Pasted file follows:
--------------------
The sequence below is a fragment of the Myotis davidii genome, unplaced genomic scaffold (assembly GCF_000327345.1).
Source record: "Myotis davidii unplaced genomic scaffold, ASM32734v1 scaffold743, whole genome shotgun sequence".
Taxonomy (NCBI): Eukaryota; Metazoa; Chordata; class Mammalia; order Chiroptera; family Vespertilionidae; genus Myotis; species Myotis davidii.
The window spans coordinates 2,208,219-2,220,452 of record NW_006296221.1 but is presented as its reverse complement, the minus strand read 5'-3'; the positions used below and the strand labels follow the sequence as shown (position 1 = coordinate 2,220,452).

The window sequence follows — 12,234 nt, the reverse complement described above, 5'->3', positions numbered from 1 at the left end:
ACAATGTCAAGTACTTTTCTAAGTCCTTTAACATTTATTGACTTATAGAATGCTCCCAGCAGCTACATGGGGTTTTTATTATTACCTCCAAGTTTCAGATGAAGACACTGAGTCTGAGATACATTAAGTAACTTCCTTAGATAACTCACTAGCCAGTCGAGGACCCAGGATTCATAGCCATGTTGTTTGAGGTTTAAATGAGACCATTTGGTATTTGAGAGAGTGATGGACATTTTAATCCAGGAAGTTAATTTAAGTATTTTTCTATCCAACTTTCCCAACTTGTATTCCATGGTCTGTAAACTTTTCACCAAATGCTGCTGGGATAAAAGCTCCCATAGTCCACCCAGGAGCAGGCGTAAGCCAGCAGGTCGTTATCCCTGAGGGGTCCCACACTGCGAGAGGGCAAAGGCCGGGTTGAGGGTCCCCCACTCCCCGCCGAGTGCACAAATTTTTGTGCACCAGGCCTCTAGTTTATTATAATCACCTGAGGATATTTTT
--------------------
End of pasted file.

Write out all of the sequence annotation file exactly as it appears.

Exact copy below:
The sequence below is a fragment of the Myotis davidii genome, unplaced genomic scaffold (assembly GCF_000327345.1).
Source record: "Myotis davidii unplaced genomic scaffold, ASM32734v1 scaffold743, whole genome shotgun sequence".
Taxonomy (NCBI): Eukaryota; Metazoa; Chordata; class Mammalia; order Chiroptera; family Vespertilionidae; genus Myotis; species Myotis davidii.
The window spans coordinates 2,208,219-2,220,452 of record NW_006296221.1 but is presented as its reverse complement, the minus strand read 5'-3'; the positions used below and the strand labels follow the sequence as shown (position 1 = coordinate 2,220,452).

The window sequence follows — 12,234 nt, the reverse complement described above, 5'->3', positions numbered from 1 at the left end:
ACAATGTCAAGTACTTTTCTAAGTCCTTTAACATTTATTGACTTATAGAATGCTCCCAGCAGCTACATGGGGTTTTTATTATTACCTCCAAGTTTCAGATGAAGACACTGAGTCTGAGATACATTAAGTAACTTCCTTAGATAACTCACTAGCCAGTCGAGGACCCAGGATTCATAGCCATGTTGTTTGAGGTTTAAATGAGACCATTTGGTATTTGAGAGAGTGATGGACATTTTAATCCAGGAAGTTAATTTAAGTATTTTTCTATCCAACTTTCCCAACTTGTATTCCATGGTCTGTAAACTTTTCACCAAATGCTGCTGGGATAAAAGCTCCCATAGTCCACCCAGGAGCAGGCGTAAGCCAGCAGGTCGTTATCCCTGAGGGGTCCCACACTGCGAGAGGGCAAAGGCCGGGTTGAGGGTCCCCCACTCCCCGCCGAGTGCACAAATTTTTGTGCACCAGGCCTCTAGTTTATTATAATCACCTGAGGATATTTTT